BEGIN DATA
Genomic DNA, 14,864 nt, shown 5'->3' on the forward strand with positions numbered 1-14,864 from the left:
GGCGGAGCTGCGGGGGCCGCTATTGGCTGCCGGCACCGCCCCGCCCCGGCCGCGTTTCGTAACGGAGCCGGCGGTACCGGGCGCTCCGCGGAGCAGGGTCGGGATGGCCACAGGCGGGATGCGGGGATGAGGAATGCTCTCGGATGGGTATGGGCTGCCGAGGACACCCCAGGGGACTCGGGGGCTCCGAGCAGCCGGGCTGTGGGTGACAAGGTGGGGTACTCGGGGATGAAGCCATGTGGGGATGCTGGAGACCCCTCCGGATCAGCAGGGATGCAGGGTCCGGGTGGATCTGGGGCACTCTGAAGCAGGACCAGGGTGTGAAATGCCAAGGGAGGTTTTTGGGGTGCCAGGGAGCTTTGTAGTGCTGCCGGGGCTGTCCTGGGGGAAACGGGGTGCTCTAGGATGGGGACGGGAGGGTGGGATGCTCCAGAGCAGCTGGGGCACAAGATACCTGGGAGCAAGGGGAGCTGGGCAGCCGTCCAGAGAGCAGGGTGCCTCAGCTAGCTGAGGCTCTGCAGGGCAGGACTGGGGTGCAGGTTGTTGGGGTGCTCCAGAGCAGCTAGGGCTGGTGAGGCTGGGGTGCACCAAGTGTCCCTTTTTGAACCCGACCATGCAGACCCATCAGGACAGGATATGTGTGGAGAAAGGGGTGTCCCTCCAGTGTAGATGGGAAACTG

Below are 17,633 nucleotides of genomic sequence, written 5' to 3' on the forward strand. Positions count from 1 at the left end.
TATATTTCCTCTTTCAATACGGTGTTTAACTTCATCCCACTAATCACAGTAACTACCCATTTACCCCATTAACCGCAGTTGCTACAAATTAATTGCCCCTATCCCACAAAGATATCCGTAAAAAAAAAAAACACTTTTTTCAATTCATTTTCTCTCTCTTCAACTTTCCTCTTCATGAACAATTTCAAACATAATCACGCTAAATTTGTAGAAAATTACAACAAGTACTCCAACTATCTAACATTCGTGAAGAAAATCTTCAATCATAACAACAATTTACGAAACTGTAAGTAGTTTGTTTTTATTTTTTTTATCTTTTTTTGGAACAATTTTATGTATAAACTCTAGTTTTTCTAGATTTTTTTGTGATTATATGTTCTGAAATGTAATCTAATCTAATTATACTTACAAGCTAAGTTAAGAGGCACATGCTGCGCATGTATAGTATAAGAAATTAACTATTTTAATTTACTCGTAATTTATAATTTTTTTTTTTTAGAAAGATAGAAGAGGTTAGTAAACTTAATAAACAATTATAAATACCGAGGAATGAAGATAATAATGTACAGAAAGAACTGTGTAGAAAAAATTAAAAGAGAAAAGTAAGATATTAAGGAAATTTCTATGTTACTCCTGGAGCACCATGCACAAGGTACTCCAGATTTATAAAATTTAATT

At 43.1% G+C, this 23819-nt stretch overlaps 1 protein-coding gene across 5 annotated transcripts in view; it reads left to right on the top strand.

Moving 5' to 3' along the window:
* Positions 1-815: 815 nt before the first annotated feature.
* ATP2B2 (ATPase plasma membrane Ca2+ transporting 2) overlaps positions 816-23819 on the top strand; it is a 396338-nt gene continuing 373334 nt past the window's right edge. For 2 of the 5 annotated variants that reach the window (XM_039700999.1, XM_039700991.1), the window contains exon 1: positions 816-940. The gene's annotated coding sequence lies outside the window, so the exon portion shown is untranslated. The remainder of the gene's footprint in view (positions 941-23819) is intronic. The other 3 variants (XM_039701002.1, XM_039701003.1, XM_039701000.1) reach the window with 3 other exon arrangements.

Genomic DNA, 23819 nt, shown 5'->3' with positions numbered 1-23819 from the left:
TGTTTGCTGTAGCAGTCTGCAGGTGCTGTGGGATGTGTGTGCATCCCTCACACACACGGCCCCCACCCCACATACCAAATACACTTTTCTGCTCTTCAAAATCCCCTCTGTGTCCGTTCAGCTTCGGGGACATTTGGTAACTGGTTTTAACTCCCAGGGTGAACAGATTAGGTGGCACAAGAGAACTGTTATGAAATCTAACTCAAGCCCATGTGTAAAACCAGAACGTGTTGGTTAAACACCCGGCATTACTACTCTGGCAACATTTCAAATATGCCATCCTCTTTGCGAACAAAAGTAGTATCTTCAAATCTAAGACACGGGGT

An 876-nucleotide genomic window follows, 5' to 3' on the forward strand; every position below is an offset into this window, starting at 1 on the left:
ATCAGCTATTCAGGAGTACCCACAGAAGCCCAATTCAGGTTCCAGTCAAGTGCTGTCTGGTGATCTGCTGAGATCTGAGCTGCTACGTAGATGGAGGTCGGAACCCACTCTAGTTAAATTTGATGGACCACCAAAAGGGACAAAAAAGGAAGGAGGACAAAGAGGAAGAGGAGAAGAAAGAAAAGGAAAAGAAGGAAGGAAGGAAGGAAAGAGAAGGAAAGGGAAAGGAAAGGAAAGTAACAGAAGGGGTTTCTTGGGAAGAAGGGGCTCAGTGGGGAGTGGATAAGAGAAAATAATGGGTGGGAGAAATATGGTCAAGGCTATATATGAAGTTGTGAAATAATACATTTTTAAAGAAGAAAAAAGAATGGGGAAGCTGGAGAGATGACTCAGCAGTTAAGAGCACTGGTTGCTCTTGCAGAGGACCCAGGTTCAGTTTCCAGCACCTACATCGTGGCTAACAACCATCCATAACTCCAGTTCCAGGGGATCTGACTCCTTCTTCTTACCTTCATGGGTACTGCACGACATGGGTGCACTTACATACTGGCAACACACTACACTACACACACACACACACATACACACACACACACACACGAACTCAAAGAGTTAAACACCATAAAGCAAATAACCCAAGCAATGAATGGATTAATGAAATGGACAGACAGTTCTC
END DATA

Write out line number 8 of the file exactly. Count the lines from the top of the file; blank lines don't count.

* ATP2B2 (ATPase plasma membrane Ca2+ transporting 2) overlaps positions 816-23819 on the top strand; it is a 396338-nt gene continuing 373334 nt past the window's right edge. For 2 of the 5 annotated variants that reach the window (XM_039700999.1, XM_039700991.1), the window contains exon 1: positions 816-940. The gene's annotated coding sequence lies outside the window, so the exon portion shown is untranslated. The remainder of the gene's footprint in view (positions 941-23819) is intronic. The other 3 variants (XM_039701002.1, XM_039701003.1, XM_039701000.1) reach the window with 3 other exon arrangements.